Editors' note: On rent extraction in academic publishing and its alternatives
In this editorial we introduce new members of our editorial team and the contents of this issue. In addition we discuss open access developments of the journal, namely our new license policy, which allows authors to choose a Creative Common license that best suits their needs or the requirements of their funders. This change in licenses makes our journal also compliant with the Plan S programme, which several large European research funders have signed, in order to promote open access publishing. We support such initiatives, but note that they are designed mainly to push large commercial publishers to publish publicly funded research in open access. While the Plan S is a welcome program, commercial for-profit publishers charge exorbitant charges for open access, usually paid for by the researchers' institutions. We note that these charges are a form of rent extraction, which produces little added value, as the commercial publishers rely on the free labor of researchers and publicly funded research to fill their journals' pages. More so, due to these charges the public ends up paying again for the research it funded in the first place. We argue that public support for both institutional and independent non-profit open access publishing is a socially more just and sustainable model.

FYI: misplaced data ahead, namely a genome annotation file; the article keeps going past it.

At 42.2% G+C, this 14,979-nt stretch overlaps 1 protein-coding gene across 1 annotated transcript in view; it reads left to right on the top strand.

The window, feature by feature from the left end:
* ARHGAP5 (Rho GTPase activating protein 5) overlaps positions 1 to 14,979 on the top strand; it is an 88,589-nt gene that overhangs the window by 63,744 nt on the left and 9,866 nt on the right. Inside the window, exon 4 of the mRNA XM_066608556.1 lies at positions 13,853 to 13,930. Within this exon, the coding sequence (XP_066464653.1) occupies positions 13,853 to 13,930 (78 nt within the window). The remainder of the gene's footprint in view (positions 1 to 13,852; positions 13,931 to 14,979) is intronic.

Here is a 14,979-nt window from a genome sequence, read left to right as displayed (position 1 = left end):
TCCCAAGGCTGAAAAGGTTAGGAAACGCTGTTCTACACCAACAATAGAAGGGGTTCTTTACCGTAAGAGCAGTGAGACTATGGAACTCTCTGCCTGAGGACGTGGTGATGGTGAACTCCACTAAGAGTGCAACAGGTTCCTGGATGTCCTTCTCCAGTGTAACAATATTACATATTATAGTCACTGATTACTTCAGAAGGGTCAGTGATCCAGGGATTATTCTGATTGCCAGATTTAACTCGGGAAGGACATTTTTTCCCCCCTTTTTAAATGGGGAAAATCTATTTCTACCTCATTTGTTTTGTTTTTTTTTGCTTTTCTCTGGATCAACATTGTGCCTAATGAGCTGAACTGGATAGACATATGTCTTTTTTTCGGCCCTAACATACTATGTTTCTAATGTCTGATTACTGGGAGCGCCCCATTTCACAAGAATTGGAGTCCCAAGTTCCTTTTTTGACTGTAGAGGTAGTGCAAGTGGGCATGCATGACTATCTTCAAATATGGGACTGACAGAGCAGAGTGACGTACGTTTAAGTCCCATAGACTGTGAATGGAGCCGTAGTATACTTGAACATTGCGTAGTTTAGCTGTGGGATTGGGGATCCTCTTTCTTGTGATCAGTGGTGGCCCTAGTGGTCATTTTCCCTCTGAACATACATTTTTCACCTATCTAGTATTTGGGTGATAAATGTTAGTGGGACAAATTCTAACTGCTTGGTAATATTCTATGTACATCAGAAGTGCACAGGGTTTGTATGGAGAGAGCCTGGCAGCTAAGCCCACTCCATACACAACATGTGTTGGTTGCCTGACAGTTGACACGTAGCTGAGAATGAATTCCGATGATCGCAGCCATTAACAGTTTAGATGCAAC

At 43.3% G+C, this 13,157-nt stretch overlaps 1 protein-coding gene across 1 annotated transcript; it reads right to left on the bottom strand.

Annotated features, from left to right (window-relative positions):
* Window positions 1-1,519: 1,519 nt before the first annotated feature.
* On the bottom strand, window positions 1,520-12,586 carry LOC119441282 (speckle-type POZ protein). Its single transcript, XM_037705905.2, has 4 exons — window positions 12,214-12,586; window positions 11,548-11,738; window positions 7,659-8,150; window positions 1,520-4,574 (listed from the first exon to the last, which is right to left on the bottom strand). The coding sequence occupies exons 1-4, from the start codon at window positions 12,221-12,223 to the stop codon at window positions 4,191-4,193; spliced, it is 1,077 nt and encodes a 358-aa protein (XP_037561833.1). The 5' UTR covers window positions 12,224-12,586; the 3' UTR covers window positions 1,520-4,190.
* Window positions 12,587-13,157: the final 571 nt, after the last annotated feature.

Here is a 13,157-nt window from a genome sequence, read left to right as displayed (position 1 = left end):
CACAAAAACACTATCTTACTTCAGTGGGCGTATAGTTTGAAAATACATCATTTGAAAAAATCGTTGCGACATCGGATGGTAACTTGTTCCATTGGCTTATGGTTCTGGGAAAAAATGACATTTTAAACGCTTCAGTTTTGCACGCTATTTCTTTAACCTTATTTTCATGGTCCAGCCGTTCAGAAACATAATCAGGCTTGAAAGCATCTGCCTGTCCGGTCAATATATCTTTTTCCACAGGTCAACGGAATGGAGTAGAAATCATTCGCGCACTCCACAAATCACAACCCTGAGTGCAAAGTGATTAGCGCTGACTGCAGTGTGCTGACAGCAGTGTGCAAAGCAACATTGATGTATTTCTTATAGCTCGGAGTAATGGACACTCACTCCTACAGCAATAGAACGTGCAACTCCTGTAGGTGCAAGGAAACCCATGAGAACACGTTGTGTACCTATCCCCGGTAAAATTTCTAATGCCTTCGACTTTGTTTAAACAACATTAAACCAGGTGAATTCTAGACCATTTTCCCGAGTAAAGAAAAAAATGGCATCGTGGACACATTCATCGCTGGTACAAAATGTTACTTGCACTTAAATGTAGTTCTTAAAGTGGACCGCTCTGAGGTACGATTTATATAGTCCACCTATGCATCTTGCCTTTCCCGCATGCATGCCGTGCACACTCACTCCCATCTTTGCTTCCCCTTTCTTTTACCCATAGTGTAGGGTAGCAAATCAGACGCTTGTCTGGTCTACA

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Copyright (c) 2023 Tuomas Tammisto, Heikki Wilenius
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